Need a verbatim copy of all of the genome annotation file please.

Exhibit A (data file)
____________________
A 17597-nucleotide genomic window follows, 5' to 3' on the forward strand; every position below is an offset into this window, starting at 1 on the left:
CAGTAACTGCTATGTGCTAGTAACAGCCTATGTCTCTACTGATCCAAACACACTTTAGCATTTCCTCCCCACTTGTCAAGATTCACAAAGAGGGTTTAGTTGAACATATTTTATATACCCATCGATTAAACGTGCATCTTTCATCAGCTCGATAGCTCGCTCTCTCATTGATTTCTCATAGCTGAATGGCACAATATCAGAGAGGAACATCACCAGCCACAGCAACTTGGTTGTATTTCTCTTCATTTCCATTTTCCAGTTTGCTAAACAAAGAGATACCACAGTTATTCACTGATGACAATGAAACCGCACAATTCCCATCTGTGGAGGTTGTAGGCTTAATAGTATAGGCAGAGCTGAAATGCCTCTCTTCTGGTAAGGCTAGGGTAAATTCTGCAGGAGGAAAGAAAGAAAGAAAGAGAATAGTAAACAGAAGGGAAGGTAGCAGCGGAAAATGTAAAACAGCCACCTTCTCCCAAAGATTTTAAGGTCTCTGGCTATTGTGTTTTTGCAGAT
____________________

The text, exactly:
A 17597-nucleotide genomic window follows, 5' to 3' on the forward strand; every position below is an offset into this window, starting at 1 on the left:
CAGTAACTGCTATGTGCTAGTAACAGCCTATGTCTCTACTGATCCAAACACACTTTAGCATTTCCTCCCCACTTGTCAAGATTCACAAAGAGGGTTTAGTTGAACATATTTTATATACCCATCGATTAAACGTGCATCTTTCATCAGCTCGATAGCTCGCTCTCTCATTGATTTCTCATAGCTGAATGGCACAATATCAGAGAGGAACATCACCAGCCACAGCAACTTGGTTGTATTTCTCTTCATTTCCATTTTCCAGTTTGCTAAACAAAGAGATACCACAGTTATTCACTGATGACAATGAAACCGCACAATTCCCATCTGTGGAGGTTGTAGGCTTAATAGTATAGGCAGAGCTGAAATGCCTCTCTTCTGGTAAGGCTAGGGTAAATTCTGCAGGAGGAAAGAAAGAAAGAAAGAGAATAGTAAACAGAAGGGAAGGTAGCAGCGGAAAATGTAAAACAGCCACCTTCTCCCAAAGATTTTAAGGTCTCTGGCTATTGTGTTTTTGCAGAT